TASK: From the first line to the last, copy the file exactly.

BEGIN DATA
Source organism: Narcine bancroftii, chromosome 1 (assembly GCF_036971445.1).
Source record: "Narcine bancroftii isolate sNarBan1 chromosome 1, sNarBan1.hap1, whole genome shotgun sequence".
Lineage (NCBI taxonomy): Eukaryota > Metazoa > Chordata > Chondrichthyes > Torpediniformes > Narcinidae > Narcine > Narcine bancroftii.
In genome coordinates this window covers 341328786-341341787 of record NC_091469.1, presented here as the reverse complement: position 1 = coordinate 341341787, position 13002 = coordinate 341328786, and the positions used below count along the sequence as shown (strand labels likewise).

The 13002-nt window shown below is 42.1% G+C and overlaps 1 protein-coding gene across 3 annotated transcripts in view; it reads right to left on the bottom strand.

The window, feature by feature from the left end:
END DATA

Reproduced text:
Source organism: Narcine bancroftii, chromosome 1 (assembly GCF_036971445.1).
Source record: "Narcine bancroftii isolate sNarBan1 chromosome 1, sNarBan1.hap1, whole genome shotgun sequence".
Lineage (NCBI taxonomy): Eukaryota > Metazoa > Chordata > Chondrichthyes > Torpediniformes > Narcinidae > Narcine > Narcine bancroftii.
In genome coordinates this window covers 341328786-341341787 of record NC_091469.1, presented here as the reverse complement: position 1 = coordinate 341341787, position 13002 = coordinate 341328786, and the positions used below count along the sequence as shown (strand labels likewise).

The 13002-nt window shown below is 42.1% G+C and overlaps 1 protein-coding gene across 3 annotated transcripts in view; it reads right to left on the bottom strand.

The window, feature by feature from the left end: